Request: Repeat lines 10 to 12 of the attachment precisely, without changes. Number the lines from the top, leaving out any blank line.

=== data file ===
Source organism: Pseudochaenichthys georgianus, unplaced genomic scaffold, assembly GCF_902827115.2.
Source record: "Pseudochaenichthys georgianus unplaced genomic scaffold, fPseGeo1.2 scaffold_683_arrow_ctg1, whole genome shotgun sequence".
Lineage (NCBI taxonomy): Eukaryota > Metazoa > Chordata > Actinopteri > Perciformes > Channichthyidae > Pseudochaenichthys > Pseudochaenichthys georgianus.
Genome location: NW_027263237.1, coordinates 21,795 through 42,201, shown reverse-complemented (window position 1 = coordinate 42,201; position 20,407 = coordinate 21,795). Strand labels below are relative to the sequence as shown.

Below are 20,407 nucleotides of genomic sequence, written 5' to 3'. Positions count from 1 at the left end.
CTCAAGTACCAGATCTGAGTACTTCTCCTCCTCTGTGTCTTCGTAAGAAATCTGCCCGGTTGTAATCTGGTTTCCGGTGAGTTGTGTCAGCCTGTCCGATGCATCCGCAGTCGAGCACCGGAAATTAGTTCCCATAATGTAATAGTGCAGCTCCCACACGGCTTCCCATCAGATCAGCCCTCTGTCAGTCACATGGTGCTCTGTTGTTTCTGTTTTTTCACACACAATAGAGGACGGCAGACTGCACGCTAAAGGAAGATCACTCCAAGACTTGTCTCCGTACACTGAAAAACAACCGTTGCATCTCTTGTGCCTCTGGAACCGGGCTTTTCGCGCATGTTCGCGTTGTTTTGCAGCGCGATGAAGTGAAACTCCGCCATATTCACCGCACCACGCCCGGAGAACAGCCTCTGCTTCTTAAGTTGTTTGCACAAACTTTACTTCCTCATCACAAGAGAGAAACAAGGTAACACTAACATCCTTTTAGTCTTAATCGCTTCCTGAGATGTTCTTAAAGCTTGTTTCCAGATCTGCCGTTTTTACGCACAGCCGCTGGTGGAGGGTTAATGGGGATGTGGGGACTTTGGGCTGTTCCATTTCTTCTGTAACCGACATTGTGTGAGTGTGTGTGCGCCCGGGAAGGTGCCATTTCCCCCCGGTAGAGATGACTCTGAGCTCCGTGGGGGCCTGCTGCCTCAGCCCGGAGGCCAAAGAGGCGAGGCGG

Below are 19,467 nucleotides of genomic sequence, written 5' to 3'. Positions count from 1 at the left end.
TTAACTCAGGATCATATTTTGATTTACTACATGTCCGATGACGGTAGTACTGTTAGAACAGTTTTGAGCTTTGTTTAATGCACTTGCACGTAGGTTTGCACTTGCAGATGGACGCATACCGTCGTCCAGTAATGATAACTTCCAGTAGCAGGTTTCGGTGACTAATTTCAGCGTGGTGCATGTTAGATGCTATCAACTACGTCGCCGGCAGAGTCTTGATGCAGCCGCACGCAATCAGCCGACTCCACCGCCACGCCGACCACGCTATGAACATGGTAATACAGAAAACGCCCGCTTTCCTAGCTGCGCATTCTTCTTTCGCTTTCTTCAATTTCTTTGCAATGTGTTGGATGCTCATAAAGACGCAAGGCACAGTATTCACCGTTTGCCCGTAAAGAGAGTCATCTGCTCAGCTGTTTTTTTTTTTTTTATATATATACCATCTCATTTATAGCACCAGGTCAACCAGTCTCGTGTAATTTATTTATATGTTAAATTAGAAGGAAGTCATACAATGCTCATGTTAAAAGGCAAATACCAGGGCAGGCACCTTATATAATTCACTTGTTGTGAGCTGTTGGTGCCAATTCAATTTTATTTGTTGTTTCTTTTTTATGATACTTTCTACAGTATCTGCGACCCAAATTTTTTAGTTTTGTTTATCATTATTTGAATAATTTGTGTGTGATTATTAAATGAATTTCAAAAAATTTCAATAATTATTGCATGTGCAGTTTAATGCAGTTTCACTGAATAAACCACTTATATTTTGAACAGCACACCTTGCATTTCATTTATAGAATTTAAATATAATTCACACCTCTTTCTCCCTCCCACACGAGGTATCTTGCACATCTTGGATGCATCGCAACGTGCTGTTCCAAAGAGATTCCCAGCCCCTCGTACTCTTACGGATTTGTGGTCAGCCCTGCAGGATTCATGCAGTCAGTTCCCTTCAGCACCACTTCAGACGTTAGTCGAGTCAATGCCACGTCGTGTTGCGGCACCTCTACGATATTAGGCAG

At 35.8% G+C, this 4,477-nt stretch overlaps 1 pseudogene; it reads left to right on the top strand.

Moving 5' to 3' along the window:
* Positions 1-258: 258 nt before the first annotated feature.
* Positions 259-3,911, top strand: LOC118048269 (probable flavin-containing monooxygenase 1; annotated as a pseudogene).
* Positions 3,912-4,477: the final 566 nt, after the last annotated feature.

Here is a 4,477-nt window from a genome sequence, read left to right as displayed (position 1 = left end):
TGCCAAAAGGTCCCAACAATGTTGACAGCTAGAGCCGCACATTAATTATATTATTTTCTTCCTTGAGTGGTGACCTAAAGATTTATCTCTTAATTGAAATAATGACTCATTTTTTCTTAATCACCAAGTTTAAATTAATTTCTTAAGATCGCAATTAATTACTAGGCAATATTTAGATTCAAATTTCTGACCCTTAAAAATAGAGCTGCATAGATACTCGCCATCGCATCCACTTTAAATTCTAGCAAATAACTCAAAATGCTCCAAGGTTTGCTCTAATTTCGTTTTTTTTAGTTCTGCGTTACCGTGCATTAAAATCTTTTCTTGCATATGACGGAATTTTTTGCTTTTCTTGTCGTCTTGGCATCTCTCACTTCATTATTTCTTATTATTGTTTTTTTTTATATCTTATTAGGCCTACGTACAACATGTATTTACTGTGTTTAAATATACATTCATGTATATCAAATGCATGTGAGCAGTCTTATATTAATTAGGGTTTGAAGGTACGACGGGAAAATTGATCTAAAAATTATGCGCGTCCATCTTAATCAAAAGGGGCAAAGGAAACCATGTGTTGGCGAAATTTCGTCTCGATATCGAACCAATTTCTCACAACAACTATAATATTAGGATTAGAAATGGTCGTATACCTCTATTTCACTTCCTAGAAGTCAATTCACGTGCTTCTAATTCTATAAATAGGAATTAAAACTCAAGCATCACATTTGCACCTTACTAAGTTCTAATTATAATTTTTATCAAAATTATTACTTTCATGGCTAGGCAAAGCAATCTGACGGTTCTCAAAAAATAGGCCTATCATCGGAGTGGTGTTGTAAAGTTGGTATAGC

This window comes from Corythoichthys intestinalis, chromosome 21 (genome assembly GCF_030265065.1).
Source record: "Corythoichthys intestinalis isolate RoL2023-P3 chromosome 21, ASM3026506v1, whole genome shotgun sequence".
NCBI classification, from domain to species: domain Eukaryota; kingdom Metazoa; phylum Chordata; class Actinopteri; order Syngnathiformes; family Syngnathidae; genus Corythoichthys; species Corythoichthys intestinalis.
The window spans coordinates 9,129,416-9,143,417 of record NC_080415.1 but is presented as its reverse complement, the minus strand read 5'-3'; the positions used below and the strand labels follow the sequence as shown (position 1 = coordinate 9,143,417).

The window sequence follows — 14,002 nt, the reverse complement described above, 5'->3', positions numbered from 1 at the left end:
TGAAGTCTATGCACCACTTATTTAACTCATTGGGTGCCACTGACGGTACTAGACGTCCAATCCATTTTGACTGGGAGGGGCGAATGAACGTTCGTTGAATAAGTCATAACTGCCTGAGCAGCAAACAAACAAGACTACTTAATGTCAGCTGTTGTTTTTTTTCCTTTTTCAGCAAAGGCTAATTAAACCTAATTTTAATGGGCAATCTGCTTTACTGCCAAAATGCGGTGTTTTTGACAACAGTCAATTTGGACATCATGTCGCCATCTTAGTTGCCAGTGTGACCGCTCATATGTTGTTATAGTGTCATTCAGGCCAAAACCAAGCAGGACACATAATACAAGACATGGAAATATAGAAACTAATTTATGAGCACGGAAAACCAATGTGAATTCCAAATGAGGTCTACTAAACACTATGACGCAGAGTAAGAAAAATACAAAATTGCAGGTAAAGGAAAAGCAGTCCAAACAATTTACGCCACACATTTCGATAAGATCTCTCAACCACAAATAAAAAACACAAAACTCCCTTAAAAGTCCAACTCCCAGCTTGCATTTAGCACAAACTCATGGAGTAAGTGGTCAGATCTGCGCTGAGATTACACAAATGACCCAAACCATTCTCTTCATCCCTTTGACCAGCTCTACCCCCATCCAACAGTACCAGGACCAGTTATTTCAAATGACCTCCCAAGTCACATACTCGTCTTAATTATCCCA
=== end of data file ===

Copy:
Moving 5' to 3' along the window:
* Positions 1-258: 258 nt before the first annotated feature.
* Positions 259-3,911, top strand: LOC118048269 (probable flavin-containing monooxygenase 1; annotated as a pseudogene).